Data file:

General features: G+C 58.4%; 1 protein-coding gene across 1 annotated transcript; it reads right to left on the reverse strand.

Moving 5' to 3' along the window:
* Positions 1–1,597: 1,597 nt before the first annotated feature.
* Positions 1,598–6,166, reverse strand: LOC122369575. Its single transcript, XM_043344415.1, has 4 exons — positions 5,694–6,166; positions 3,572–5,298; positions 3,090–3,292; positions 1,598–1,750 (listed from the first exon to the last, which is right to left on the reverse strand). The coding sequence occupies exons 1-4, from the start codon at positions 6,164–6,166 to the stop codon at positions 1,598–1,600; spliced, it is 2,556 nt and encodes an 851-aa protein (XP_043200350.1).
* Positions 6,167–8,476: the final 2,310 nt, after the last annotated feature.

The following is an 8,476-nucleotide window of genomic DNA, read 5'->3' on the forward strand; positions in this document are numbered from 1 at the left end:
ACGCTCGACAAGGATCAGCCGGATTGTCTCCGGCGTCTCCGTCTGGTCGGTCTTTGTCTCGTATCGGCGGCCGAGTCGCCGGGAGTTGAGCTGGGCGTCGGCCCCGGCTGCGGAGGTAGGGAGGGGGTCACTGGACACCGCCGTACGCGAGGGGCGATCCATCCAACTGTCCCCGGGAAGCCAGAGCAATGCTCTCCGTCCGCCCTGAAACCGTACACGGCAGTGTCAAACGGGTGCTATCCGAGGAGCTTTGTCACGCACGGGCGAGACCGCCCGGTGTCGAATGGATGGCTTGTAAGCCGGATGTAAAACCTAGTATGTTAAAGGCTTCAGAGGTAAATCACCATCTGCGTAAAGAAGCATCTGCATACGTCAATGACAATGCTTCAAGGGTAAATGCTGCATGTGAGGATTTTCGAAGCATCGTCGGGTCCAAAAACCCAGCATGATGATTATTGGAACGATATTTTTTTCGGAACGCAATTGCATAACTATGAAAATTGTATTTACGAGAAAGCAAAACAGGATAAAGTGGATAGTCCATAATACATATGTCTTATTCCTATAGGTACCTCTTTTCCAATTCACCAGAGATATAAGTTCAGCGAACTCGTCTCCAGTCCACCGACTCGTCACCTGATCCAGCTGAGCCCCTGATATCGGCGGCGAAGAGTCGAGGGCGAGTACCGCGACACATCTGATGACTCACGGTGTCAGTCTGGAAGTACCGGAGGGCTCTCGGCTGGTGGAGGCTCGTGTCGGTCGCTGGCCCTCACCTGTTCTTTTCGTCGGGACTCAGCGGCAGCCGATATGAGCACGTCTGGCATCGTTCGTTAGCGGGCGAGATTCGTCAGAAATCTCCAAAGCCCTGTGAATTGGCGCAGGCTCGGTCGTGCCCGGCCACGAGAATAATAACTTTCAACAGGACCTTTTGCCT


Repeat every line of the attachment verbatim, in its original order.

General features: G+C 58.4%; 1 protein-coding gene across 1 annotated transcript; it reads right to left on the reverse strand.

Moving 5' to 3' along the window:
* Positions 1–1,597: 1,597 nt before the first annotated feature.
* Positions 1,598–6,166, reverse strand: LOC122369575. Its single transcript, XM_043344415.1, has 4 exons — positions 5,694–6,166; positions 3,572–5,298; positions 3,090–3,292; positions 1,598–1,750 (listed from the first exon to the last, which is right to left on the reverse strand). The coding sequence occupies exons 1-4, from the start codon at positions 6,164–6,166 to the stop codon at positions 1,598–1,600; spliced, it is 2,556 nt and encodes an 851-aa protein (XP_043200350.1).
* Positions 6,167–8,476: the final 2,310 nt, after the last annotated feature.

The following is an 8,476-nucleotide window of genomic DNA, read 5'->3' on the forward strand; positions in this document are numbered from 1 at the left end:
ACGCTCGACAAGGATCAGCCGGATTGTCTCCGGCGTCTCCGTCTGGTCGGTCTTTGTCTCGTATCGGCGGCCGAGTCGCCGGGAGTTGAGCTGGGCGTCGGCCCCGGCTGCGGAGGTAGGGAGGGGGTCACTGGACACCGCCGTACGCGAGGGGCGATCCATCCAACTGTCCCCGGGAAGCCAGAGCAATGCTCTCCGTCCGCCCTGAAACCGTACACGGCAGTGTCAAACGGGTGCTATCCGAGGAGCTTTGTCACGCACGGGCGAGACCGCCCGGTGTCGAATGGATGGCTTGTAAGCCGGATGTAAAACCTAGTATGTTAAAGGCTTCAGAGGTAAATCACCATCTGCGTAAAGAAGCATCTGCATACGTCAATGACAATGCTTCAAGGGTAAATGCTGCATGTGAGGATTTTCGAAGCATCGTCGGGTCCAAAAACCCAGCATGATGATTATTGGAACGATATTTTTTTCGGAACGCAATTGCATAACTATGAAAATTGTATTTACGAGAAAGCAAAACAGGATAAAGTGGATAGTCCATAATACATATGTCTTATTCCTATAGGTACCTCTTTTCCAATTCACCAGAGATATAAGTTCAGCGAACTCGTCTCCAGTCCACCGACTCGTCACCTGATCCAGCTGAGCCCCTGATATCGGCGGCGAAGAGTCGAGGGCGAGTACCGCGACACATCTGATGACTCACGGTGTCAGTCTGGAAGTACCGGAGGGCTCTCGGCTGGTGGAGGCTCGTGTCGGTCGCTGGCCCTCACCTGTTCTTTTCGTCGGGACTCAGCGGCAGCCGATATGAGCACGTCTGGCATCGTTCGTTAGCGGGCGAGATTCGTCAGAAATCTCCAAAGCCCTGTGAATTGGCGCAGGCTCGGTCGTGCCCGGCCACGAGAATAATAACTTTCAACAGGACCTTTTGCCT